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I live in New Mexico and one of the few great things about being here is a lot of wide open spaces. I own a handgun for home defense and shoot it at least monthly and I've been shooting other people's guns for years so I'm very comfortable around the variation in options. I have always really enjoyed distance shooting and have pretty good aim at 600 meters on steel targets out at a local range. I'm finally ready to get something of my own and realize you get what you pay for. I've been looking at the Armalite AR-30 30M300 because it gets pretty good reviews and it comes standard with a match grade barrel (one less thing to upgrade). First question, does anyone have a better suggestion for a comparable gun that will shoot 500-1000 meters.

Second Q, I've been looking at scopes too and they can cost as much if not more than the gun. Can people give me recommendations for a good scope that will fit those distances and not break the bank. If I need to spend the money to truly enjoy shooting, I will. I just want to make sure whatever money I do spend will be the right investment. Thanks...
 

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Jxh, you're sure jumping into this thing with both feet! Hi, and welcome to the forum. When you get a chance stop by up in the "New Members" area and say Howdy. Folks'll say howdy back.

To get started answering both of your questions I'll say this; There are as many possibilities to do the things you want as there are going to be opinions as to what you should do. Without knowing much about your experience with firearms it'd be difficult to give you good advice about specific rifles or sights that you should use. I'd think the best thing you could do is approach the issue by reading all you can, asking questions (got a good start there), and trying out all the possibilities that you can get your hands on before you buy. Then after you buy, be ready to change or get more and more and more gun stuff.

Alan
 

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I do 600 yards with a Ruger M77 MkII in 30-06 and a cheap Leupold scope on it. Groups sizes are quite acceptable. I'm fairly confident that I could take it to 900 yards and maintain respect. 1,000 yards: maybe, but I'd need taller scope rings.

To shoot long distances, you MUST be a good shooter, first and foremost. You frequently hear of someone's grandaddy out in the boonies who can drop a dear at 1,000 yards with iron sights. My own grandaddy was a hillbilly from the Missouri Ozarks and could shoot like that. Amazing, actually.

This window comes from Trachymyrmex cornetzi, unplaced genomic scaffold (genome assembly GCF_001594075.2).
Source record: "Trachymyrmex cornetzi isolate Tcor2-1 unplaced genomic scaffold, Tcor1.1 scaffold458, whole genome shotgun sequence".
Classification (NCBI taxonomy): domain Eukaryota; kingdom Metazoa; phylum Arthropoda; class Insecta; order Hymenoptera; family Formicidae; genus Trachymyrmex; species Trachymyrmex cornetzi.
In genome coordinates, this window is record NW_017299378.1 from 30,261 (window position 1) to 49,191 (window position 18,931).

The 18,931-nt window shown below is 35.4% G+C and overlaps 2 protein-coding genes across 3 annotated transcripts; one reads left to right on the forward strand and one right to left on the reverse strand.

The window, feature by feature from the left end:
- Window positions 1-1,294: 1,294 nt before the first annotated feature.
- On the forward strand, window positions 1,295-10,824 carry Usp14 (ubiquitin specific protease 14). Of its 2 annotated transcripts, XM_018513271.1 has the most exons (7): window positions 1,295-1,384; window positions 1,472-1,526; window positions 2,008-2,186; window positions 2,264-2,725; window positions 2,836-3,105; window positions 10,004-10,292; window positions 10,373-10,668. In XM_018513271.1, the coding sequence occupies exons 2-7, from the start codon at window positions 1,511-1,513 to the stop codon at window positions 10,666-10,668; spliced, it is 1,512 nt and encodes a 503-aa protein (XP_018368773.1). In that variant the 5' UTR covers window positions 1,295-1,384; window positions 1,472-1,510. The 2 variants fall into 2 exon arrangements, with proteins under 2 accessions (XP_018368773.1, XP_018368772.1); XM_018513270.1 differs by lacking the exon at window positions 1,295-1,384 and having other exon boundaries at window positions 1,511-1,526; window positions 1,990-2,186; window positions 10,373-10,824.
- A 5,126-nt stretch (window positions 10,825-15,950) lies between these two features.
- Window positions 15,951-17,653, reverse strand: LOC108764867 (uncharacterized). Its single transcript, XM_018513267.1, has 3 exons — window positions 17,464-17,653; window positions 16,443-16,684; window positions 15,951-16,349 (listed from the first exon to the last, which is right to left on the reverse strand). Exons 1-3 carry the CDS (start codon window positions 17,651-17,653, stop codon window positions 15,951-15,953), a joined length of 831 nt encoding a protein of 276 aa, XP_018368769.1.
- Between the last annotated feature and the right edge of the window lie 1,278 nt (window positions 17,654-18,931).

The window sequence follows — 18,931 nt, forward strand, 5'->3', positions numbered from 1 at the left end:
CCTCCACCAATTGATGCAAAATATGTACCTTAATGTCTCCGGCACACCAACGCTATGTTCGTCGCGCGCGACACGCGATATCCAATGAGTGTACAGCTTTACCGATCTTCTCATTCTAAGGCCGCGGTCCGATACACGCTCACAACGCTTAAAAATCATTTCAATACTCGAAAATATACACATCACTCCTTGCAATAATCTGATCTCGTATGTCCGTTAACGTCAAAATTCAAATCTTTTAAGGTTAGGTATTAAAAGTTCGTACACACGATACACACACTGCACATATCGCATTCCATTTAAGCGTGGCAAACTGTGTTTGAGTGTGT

Being a good shooter at distance requires practice and training with things like trigger control, breath control, sight picture perfection, etc. It requires that you understand the effects of wind. Requires that you understand ballistics and how bullets travel through the air and how distance becomes more and more of a factor, even with just the change from 900 yards to 1,000 yards. It's a completely different animal than shooting at 100 or even 300 yards where the ballistics is far less of an issue (but still important, obviously). After about 600 yards, you're really just lobbing the bullets into the target and you're just trying to discover how much it has to be lobbed!

AFTER you can get a good grip on these issues, you can shoot at distance with a less-than-perfect rifle and less-than-perfect scope and do very well. Personal experience here.

It's at that point, however, that you start wanting to bring your group sizes in and mo' betta equipment will actually start to help you. Remember, you can have the best equipment in the world and still be a crappy shooter and the equipment isn't going to help you one bit. If you're practiced up and you know what you're doing as a shooter, better equipment will help immensely. Better equipment includes the rifle and scope, as you've mentioned, but it can also include better ballistics tables/calculators, better bench rests, better reloading equipment (you WILL have to build your own ammo at some point), better components (especially bullets, especially the RIGHT bullets), etc. It will also include more training and more practice.

The point is, start with yourself (practice and training) and you can start with a much less costly setup. Mine originally cost right around $1,000 about 10 or 12 years ago (and it's no Cadillac setup, for sure) but your mileage may vary. That said, of course, if you don't want to have to go through the expense of upgrading a few months down the road, start big, as you've indicated. Nothing inherently wrong with that, either.

And let us know how you do. I love shooting long distance but I have issues not having anyone to help with resetting the targets!

As a disclaimer, I'm still no expert so some of what I posted up is academic. I have more work to do as a distance shooter.

--Wag--
 

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Alan, thanks, and yes, I am jumping right in because I figure I've done enough shooting at that distance with other people's guns that it's about time I picked up my own and controlled things a little more.

Wag, I've shot both the 30-06 and 308 at 600 yards pretty reliably but the longer I go I start to feel like I'm lobbing it but I also haven't shot good ammo at that range (never purchased any CNC manufactured ammo really). I've read the 300 is pretty good at and past 1000 and the 338 lapua does even better.

Back to the questions at hand, assuming I go with either the 300 or 338, the gun and options are pretty straight forward. What are my sight options without spending more than the gun? Anyone have any recommendations or should I just suck it up and pay the $1k+?

Thanks all...